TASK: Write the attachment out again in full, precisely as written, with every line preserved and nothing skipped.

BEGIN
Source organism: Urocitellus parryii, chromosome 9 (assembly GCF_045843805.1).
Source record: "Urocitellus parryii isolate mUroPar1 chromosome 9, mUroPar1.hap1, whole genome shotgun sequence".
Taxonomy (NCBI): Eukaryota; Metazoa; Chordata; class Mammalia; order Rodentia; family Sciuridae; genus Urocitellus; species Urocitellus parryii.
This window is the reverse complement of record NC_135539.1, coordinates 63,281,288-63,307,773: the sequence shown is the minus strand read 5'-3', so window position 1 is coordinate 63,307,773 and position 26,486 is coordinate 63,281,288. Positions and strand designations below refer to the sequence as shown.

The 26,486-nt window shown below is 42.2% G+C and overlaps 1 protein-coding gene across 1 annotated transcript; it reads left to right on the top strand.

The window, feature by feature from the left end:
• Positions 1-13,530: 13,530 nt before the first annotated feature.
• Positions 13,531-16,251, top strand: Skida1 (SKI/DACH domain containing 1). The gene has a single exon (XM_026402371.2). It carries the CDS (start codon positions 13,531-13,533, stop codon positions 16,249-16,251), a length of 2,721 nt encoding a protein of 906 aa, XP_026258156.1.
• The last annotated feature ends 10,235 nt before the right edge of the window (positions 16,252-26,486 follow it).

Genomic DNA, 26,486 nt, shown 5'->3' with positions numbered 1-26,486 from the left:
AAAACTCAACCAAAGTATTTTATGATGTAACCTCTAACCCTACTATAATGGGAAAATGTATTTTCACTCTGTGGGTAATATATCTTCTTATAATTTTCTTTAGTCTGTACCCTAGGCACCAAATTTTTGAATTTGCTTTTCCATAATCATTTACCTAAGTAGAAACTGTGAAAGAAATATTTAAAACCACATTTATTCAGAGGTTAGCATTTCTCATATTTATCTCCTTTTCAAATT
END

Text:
Source organism: Urocitellus parryii, chromosome 9 (assembly GCF_045843805.1).
Source record: "Urocitellus parryii isolate mUroPar1 chromosome 9, mUroPar1.hap1, whole genome shotgun sequence".
Taxonomy (NCBI): Eukaryota; Metazoa; Chordata; class Mammalia; order Rodentia; family Sciuridae; genus Urocitellus; species Urocitellus parryii.
This window is the reverse complement of record NC_135539.1, coordinates 63,281,288-63,307,773: the sequence shown is the minus strand read 5'-3', so window position 1 is coordinate 63,307,773 and position 26,486 is coordinate 63,281,288. Positions and strand designations below refer to the sequence as shown.

The 26,486-nt window shown below is 42.2% G+C and overlaps 1 protein-coding gene across 1 annotated transcript; it reads left to right on the top strand.

The window, feature by feature from the left end:
• Positions 1-13,530: 13,530 nt before the first annotated feature.
• Positions 13,531-16,251, top strand: Skida1 (SKI/DACH domain containing 1). The gene has a single exon (XM_026402371.2). It carries the CDS (start codon positions 13,531-13,533, stop codon positions 16,249-16,251), a length of 2,721 nt encoding a protein of 906 aa, XP_026258156.1.
• The last annotated feature ends 10,235 nt before the right edge of the window (positions 16,252-26,486 follow it).

Genomic DNA, 26,486 nt, shown 5'->3' with positions numbered 1-26,486 from the left:
AAAACTCAACCAAAGTATTTTATGATGTAACCTCTAACCCTACTATAATGGGAAAATGTATTTTCACTCTGTGGGTAATATATCTTCTTATAATTTTCTTTAGTCTGTACCCTAGGCACCAAATTTTTGAATTTGCTTTTCCATAATCATTTACCTAAGTAGAAACTGTGAAAGAAATATTTAAAACCACATTTATTCAGAGGTTAGCATTTCTCATATTTATCTCCTTTTCAAATT